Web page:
“The Trump administration continues to show its steadfast commitment to America’s manufacturing workers,” said Farr. “Manufacturers in Missouri and across the nation are keeping our promise to grow, invest and hire. This historic agreement will help us sustain this momentum. Congress must act now and ratify this agreement.” 

On Wednesday, during the NAM’s “Trade Makes America” Capitol Hill fly-in, more than 130 manufacturing representatives and USMCA stakeholders engaged in more than 130 meetings with offices throughout the House of Representatives and the Senate to make the case for passage of the agreement as soon as possible. Beginning on last Wednesday’s USMCA “day of action,” thousands of manufacturers have contacted Congress by phone and mail to advocate for USMCA passage.  

There is increasing recognition from both sides of the aisle about the need to modernizNorth American trade rules,” said NAM vice president of international economic affairs policy Linda Dempsey. “As Congress considers the USMCA, it is vital that they hear from the men and women who make things in Americasince they will be directly affected by their decision.”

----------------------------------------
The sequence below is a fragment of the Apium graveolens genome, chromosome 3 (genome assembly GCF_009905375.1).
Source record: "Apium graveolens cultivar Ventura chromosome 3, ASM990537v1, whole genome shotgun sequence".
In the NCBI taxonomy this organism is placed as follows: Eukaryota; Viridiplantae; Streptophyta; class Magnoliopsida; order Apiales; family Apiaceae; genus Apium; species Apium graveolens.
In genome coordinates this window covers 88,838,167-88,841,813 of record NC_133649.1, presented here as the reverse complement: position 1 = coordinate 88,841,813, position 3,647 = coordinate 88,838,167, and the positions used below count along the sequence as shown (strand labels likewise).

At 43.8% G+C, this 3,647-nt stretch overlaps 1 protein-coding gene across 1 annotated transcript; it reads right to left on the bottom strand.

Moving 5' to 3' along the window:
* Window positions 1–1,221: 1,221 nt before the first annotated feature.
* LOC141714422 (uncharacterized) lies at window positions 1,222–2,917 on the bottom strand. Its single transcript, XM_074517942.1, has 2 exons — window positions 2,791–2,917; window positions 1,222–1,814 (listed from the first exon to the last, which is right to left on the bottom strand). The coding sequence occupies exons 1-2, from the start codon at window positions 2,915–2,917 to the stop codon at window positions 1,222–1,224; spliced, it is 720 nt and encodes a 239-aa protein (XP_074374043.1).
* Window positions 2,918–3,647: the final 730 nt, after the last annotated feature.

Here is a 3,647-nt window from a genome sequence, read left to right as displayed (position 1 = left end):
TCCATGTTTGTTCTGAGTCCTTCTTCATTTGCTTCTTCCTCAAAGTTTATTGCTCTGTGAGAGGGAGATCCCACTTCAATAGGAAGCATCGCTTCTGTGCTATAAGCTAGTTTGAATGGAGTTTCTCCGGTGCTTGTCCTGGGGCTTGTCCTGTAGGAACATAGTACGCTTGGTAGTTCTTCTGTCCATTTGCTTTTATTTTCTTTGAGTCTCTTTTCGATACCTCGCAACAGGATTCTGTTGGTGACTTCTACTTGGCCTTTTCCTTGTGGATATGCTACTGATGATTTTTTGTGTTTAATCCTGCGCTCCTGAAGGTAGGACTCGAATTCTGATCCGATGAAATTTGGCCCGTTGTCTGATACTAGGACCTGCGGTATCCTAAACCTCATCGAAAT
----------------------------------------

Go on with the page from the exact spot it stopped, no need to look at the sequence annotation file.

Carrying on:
Canada and Mexico purchase more U.S.-manufactured goods than our next 11 trading partners combined despite representing less than 4 percent of the global economyMoreover, exports to Canada and Mexico support 2 million American manufacturing jobs and 40,000 small and medium-sized businesses. Comprehensive new NAM data shows the USMCA’s positive impacts in every state.